4.) Government surveillance has mushroomed! Post 9/11, there has been a huge increase in cell phone and internet surveillance. The government tracks people. Just face it – you have no secrets and it’s too late to get “off the grid.” And private companies track you online to target you for advertisements. The big social media giants like Facebook, Instagram and Twitter now have the power to observe you, judge the content that you post, judge the “quality” and “correctness” of your free speech and kick you off their platforms if they don’t like the way you think. 

5.) The Arab Spring. In the years after 9/11, the Middle East began to express their discontent with their dictatorial leaders. A Tunisian man set himself on fire and the Arab Spring was ignited across the region. The great hope of overthrowing authoritarian regimes sprinted through spring, past autumn and settled on an Arab winter. Having worked in the Middle East during most of the Arab Spring, I can tell you, generally speaking, it didn’t work out so well. Nations like Iraq, Syria and Afghanistan are in chaos. Egypt ended up right back where it started, with the military in control. (And some pretty nasty terrorists in the Sinai.) Lebanon is controlled by Iranian proxies. Libya is a nightmare. Tunisia might be the best example of an Arab Spring success, but then again, they also provide lots of terrorists for the “global cause” as well.

6.) An increase in conspiracy theories. Well, it’s not like people don’t enjoy a good conspiracy theory once in a while – but since 9/11, almost everything has been suspect. Some people just assume that whatever appears to have happened, must NOT be the truth of what happened. There is a huge trust deficit. Conspiracy theories help some people sort out a world that no longer makes sense. When things seem more confusing and obtuse than usual, they can simply blame it on shadowy figures in far off places who are controlling the levers of the world. Now don’t get me wrong – I’m sure there are things going on in the shadows of power that the average citizen doesn’t know about. And we would be wise to keep alert and ask smart questions. But there is not a conspiracy behind every corner and under every stone. Just under some of the stones. 🙂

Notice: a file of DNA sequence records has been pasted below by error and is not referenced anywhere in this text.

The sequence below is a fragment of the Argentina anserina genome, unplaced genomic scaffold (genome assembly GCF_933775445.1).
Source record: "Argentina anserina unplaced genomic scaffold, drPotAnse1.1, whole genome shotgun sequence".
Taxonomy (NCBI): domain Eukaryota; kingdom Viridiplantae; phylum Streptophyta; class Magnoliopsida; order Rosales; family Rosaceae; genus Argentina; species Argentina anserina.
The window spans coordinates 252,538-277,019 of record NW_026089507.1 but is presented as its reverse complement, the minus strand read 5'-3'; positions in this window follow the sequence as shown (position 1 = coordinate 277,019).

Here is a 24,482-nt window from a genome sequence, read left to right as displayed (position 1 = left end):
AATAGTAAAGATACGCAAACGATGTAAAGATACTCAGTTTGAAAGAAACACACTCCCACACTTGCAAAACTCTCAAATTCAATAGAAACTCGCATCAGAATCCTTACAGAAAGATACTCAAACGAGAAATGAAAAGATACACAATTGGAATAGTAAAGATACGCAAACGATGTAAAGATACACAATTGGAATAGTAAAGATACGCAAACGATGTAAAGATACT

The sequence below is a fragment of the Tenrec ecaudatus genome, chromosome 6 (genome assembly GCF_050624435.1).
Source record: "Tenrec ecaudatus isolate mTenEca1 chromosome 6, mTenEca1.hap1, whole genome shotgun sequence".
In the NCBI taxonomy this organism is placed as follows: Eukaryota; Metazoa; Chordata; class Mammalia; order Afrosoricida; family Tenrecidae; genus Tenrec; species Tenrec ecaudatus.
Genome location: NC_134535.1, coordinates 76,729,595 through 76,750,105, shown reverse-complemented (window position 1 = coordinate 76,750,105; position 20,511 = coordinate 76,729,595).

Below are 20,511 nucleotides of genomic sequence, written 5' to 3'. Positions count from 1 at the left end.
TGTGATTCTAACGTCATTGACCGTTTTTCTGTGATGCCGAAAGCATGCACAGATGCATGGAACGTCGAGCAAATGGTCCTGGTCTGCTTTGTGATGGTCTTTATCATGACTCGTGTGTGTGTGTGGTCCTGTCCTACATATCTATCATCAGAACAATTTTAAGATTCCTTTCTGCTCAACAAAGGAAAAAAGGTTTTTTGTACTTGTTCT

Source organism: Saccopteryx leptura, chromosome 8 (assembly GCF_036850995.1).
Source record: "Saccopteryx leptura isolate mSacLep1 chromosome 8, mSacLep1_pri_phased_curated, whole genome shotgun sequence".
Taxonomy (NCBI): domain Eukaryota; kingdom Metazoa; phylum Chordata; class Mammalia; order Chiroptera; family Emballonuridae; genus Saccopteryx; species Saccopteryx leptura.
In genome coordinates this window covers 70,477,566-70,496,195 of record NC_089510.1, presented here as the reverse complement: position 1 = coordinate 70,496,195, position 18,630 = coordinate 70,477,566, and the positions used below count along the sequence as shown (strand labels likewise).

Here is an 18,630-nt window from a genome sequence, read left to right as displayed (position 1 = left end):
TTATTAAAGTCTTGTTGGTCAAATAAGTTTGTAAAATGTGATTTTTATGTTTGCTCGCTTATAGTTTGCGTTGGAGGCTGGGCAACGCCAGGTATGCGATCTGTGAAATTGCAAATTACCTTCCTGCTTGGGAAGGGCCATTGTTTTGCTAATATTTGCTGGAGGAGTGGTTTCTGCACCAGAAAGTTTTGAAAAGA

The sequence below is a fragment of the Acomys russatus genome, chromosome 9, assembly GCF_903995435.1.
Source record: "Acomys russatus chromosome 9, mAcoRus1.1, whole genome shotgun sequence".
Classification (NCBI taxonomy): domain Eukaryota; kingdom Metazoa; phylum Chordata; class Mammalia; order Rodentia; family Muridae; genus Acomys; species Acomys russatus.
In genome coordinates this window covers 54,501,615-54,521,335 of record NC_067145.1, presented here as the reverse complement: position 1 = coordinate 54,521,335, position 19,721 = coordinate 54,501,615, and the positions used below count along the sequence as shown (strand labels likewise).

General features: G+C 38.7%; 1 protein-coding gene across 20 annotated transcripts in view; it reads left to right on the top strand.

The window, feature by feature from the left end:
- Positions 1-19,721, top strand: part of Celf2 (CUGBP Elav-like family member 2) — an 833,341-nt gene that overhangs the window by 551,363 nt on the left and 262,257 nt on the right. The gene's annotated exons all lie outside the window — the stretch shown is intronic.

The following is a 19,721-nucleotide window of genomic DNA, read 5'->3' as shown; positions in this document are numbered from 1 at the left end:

So as we go through yet another anniversary commemorating an American tragedy, use the day to contemplate on what matters and what doesn’t. Spend some time reviewing what’s really important and what’s trivial. Since none of us has any guarantee of time, you might want to reassess priorities and see if you’re choosing extraordinary things over simply the good things. May this day of remembering also be a day of realigning priorities and values. As we remember those whose lives were unexpectedly cut short, let us redeem the time by living purposefully, generously and urgently. 

Additional Reading: 

“Why I Hate Globalism”

“Why I Don’t Hate Donald Trump” 

“The Truth About Iran’s Role in Syria”

“1948-2018: Creation and Catastrophe” The US Embassy Move to Jerusalem

One thought on “9/11: Seventeen Years Later, the World Continues to Change

  1. Sir,
    You are on a roll! Keep it coming. May we never forget. But more importantly may we never forget what our Lord did for us on the cross.
    Smitty